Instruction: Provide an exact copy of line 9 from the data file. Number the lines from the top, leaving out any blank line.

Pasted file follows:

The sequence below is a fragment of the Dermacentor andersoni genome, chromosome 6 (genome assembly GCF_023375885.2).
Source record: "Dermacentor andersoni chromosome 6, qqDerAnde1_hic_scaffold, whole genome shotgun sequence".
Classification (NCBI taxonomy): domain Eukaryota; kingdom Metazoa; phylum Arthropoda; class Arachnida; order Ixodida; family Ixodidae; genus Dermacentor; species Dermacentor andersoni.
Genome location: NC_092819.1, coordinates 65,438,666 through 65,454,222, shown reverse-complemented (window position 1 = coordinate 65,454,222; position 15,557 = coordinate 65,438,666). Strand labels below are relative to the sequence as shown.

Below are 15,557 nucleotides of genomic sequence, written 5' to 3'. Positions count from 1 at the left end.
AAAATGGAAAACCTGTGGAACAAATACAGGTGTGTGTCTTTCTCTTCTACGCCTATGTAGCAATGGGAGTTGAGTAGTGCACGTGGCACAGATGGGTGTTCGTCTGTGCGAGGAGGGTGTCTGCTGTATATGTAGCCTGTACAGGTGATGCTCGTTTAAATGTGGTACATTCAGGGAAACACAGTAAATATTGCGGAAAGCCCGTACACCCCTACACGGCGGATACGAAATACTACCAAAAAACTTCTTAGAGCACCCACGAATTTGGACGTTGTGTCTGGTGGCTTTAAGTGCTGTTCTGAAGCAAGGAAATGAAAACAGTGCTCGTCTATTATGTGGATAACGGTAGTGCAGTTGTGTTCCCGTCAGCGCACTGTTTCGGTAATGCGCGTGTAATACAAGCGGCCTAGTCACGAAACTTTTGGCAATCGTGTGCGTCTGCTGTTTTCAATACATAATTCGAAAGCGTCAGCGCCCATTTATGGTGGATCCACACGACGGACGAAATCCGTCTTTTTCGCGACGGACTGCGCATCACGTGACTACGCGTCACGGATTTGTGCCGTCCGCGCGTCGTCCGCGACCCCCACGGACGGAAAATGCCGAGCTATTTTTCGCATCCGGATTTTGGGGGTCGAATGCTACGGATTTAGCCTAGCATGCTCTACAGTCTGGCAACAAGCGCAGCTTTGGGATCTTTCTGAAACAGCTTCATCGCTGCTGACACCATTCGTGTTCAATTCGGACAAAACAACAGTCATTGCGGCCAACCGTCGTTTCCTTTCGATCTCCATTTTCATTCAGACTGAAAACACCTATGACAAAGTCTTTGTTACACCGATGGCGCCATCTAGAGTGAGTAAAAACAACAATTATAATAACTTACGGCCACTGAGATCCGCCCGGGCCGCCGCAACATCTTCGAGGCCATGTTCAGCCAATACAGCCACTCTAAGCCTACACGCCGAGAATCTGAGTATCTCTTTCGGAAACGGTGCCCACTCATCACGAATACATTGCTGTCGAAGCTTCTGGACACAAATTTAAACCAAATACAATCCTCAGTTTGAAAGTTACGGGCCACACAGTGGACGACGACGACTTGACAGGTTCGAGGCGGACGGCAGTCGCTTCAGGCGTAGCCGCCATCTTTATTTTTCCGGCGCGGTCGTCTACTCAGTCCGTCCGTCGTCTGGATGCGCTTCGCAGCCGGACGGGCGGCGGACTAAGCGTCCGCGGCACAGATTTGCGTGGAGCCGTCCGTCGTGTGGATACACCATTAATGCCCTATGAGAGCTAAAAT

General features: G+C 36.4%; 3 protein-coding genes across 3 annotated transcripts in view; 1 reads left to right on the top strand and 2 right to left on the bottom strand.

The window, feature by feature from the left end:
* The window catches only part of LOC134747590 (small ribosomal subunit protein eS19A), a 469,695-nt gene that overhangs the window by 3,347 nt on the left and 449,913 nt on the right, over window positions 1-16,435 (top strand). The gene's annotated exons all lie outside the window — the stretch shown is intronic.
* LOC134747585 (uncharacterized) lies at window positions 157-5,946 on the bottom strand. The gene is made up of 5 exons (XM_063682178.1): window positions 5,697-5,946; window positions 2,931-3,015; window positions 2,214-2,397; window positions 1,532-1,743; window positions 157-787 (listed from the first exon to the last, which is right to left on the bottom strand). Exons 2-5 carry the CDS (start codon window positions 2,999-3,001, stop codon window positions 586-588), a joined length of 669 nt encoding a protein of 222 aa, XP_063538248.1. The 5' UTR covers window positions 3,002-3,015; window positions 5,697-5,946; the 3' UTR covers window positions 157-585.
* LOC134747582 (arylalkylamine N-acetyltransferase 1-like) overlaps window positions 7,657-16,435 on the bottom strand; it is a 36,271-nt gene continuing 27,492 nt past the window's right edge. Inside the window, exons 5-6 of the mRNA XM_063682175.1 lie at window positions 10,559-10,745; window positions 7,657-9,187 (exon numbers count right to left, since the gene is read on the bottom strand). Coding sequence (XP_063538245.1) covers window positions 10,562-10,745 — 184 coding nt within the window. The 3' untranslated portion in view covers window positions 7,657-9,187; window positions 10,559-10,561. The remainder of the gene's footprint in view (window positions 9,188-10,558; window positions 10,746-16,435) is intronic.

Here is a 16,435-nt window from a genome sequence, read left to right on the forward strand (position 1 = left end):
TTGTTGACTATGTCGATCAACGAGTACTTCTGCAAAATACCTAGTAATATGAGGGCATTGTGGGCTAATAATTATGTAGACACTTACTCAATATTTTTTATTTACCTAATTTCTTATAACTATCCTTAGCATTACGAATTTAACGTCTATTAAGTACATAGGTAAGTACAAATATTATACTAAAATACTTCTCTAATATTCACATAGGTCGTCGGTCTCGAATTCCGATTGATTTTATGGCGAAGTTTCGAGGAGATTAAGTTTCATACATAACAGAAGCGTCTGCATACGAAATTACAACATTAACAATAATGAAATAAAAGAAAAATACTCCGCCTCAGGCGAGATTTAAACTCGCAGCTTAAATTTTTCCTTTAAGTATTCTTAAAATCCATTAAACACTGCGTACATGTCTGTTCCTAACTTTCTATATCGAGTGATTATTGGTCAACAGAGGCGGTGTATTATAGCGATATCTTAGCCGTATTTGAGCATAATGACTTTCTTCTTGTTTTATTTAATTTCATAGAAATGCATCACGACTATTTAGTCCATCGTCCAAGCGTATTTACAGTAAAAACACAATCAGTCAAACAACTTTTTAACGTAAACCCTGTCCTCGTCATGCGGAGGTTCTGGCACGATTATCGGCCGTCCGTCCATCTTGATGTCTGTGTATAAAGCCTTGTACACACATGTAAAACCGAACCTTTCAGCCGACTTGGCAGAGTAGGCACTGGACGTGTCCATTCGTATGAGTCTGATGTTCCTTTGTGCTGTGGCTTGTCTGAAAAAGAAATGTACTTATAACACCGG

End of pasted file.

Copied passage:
* The window catches only part of LOC134747590 (small ribosomal subunit protein eS19A), a 469,695-nt gene that overhangs the window by 3,347 nt on the left and 449,913 nt on the right, over window positions 1-16,435 (top strand). The gene's annotated exons all lie outside the window — the stretch shown is intronic.